Posts tagged ‘seasonality’

May 7, 2012


While I was perusing the Gardening section at the Central Library last week, my eyes tripped and did a double-take on a couple copies of Tomatoland by Barry Estabrook which I’ve wanted to read since the day it came out.

Armed with my library card, I checked it out and got right to reading. The book, if you haven’t heard of it, is about the tomato industry in Florida; specifically, those US-grown perfectly round, mealy, pink tomatoes you can buy in any grocery store in the winter. And virtually all the ones served to you in fast food and chain restaurants. If you’ve ever wondered why such awful tomatoes were deemed fit for sale, or where they came from, read Tomatoland.

Estabrook tells a short history of the tomato, talking about its origins in the arid and rocky mountains of South America. The natural next question for anyone who’s been to Florida is how you get something that evolved in that climate to grow in sandy, humid Florida. The answer: you declare chemical warfare on Mother Nature, pumping the sand full of each and every nutrient a tomato needs to grow, then dousing the plants in dozens of powerful chemicals to fend off just about every insect and fungus known to the state. We’re not talking about casually spraying weeds with RoundUp; these are seriously dangerous chemicals and lots of them.

Then he starts talking about the really outrageous parts of the industry. Migrant workers make up most of the field workers and are subject to all manner of abuses, including being sprayed with hazardous pesticides while they work, threats for trying to organize, wage fraud, and in shockingly many cases, full-fledged slavery. He talks about clusters of horrible birth defects in the children of some workers, occurring far too often to avoid suspicion. There are stories of workers effectively being paid just over one dollar an hour and being charged exorbitant rents on dwellings that should be condemned. If you want something to get mad about, check out this book, and buy tomatoes when they’re in season locally.

For all the injustice covered in Tomatoland, there’s a fair amount of hope too. The industry has gotten some unwanted attention in recent years for these very things and a number of grocery stores and restaurants have signed on to help ensure workers are compensated more fairly. There’s the Coalition of Imokalee Workers as the underdog fighting the behemoth tomato industry on behalf of field workers. There are also pioneers farming tomatoes more sustainably in the hostile environment of Florida, even some who consider their taste important.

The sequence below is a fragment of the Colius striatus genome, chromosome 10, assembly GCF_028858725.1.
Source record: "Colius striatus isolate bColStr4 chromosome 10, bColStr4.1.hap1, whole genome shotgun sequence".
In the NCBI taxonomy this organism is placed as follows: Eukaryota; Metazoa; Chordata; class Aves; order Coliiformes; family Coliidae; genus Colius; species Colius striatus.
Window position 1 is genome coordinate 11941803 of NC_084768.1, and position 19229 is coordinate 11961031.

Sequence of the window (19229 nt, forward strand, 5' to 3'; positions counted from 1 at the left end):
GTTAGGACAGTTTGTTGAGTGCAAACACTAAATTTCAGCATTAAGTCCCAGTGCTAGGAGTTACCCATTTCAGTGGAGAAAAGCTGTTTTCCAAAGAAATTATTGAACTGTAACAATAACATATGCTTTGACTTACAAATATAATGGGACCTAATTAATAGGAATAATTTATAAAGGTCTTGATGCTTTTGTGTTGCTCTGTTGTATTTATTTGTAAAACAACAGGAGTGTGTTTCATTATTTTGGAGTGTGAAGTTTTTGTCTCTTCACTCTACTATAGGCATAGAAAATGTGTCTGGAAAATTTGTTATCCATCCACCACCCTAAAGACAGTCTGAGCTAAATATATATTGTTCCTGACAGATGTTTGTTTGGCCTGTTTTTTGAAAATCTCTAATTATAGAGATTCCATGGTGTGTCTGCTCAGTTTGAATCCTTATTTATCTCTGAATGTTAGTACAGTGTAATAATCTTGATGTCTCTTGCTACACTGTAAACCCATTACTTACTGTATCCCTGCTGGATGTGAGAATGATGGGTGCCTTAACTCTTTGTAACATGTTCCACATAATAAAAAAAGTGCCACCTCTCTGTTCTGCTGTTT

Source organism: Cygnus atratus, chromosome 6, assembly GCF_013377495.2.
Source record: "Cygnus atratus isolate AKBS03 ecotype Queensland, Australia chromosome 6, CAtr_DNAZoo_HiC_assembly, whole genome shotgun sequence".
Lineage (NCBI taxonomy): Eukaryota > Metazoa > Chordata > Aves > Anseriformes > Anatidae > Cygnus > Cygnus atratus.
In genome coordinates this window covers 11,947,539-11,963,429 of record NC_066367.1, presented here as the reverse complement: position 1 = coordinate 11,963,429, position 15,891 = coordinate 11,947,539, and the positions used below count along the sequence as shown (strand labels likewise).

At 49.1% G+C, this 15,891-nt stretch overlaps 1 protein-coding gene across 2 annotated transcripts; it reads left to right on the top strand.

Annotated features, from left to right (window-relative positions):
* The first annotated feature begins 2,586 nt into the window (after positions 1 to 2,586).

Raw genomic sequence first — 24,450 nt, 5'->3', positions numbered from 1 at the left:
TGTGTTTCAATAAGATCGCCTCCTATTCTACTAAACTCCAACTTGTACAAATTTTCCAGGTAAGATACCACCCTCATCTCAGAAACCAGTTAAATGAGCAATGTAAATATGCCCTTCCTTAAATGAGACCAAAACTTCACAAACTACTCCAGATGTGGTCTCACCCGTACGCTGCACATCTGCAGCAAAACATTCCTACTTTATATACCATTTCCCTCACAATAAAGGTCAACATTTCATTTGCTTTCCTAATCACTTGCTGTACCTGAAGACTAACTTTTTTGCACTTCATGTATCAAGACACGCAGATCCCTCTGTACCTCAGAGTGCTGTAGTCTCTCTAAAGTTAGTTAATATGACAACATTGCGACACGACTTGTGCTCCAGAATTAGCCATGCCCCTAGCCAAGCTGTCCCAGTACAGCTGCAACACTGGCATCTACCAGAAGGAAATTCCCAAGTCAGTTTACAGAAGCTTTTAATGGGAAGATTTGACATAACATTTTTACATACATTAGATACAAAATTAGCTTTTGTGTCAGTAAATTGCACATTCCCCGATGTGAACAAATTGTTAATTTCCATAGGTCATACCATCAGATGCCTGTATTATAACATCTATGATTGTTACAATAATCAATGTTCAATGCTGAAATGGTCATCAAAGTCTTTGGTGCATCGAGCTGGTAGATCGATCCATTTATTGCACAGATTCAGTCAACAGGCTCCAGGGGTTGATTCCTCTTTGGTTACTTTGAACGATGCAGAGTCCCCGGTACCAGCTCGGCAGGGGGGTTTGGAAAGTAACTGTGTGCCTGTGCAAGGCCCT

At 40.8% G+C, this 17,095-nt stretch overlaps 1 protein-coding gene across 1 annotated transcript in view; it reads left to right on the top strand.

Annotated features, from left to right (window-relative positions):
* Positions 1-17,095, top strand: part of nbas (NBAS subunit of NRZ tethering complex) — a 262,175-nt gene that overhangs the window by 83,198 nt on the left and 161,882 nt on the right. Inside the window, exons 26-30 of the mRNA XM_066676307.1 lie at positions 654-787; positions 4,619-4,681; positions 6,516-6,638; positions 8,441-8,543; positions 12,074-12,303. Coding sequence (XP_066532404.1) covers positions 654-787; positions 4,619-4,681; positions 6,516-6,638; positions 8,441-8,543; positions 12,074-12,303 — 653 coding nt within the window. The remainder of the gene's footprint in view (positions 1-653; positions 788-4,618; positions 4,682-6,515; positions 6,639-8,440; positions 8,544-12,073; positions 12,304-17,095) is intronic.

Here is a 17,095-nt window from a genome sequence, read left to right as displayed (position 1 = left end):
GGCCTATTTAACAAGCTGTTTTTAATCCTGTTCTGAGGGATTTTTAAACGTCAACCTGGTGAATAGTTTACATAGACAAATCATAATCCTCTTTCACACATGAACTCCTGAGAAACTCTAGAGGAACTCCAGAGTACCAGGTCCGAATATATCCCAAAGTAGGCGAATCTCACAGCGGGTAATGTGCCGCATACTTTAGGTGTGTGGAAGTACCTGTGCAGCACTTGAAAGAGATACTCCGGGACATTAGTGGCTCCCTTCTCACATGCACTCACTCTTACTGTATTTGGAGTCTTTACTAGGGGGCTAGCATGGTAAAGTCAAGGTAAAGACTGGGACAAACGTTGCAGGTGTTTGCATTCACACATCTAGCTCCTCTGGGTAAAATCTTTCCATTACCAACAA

If you haven’t heard much about the issues in Tomatoland, you’ll be surprised how thorny the existence of winter tomatoes really is. While we can focus on the world surrounding this one crop, you have to wonder what other mass-produced crops cause similar hardship behind the scenes in far off farmland. Count it as one more big reason to know where your food came from, who grew it and how it was grown.

April 18, 2012

Surviving Outdoors

Last week, I finally got out to Al’s Garden Center in Sherwood. As I wandered through the aisles, looking at their edible sprouts to compare them to mine, I was very thankful that we have such limited space. Otherwise, I’m afraid I would have emptied my bank account. Happily, I think my sprouts are pretty much on par with the commercially grown ones, with the exception of the bell peppers and strawberries; mine are tiny by comparison. I’m not terribly concerned about it, considering mine haven’t had the advantage of a greenhouse.

My garden is beginning to look like something. I’ve now transplanted all my little sprouts from their peat pots into bigger, heftier pots with organic soil, and bat guano or worm castings. So far everything seems pretty happy, although some really heavy rain recently had me shuttling pots into the kitchen, umbrella held with my chin, with the dog watching my every move through the screen door. From an observer’s perspective, probably hilarious. I was driven by my imagining the smallest plants drowned and

Here's hoping they all grow into their containers!

crushed by oversized raindrops. I even fashioned a garbage bag cover for the peppers and strawberries because I don’t have a flat surface big enough indoors for the pot that isn’t either the kitchen counter or the floor, where they would surely be sniffed and nibbled by the dog.

As the lettuce starts to look like lettuce—some of the leaves are already big enough to appear in a salad—and the tomato gets to know its new marigold companions, I’m finding myself thinking about how I can keep a garden year round. What if rather than buying kale every week at the winter market, I hopped outside with my kitchen scissors before I fire up the juicer? That’d really be something. I’m picturing lots of leafy greens and maybe some root vegetables. A friend posted this on Facebook a while ago about what crops are the most profitable per square foot. I think arugula may be in order.

Not that my current plants aren’t keeping me occupied. I’ve discovered that carrots are not necessarily something you want to have to transplant, but now the green beans and blueberry plant have lovely carrot borders in their pots. The other day, it was sunny, and I’m pretty sure I killed one of my green beans when my sunglasses fell off my head and snapped the stem. Oops. And while I was stuffing lettuce roots into soil, I definitely separated the top of one plant from its roots. Oops again, but I’ve had enough pleasant surprises with my garden (not the least of which is that the plants are still predominantly alive) that I stuck it in the dirt anyway. Does lettuce regenerate its roots? I guess I’ll find out.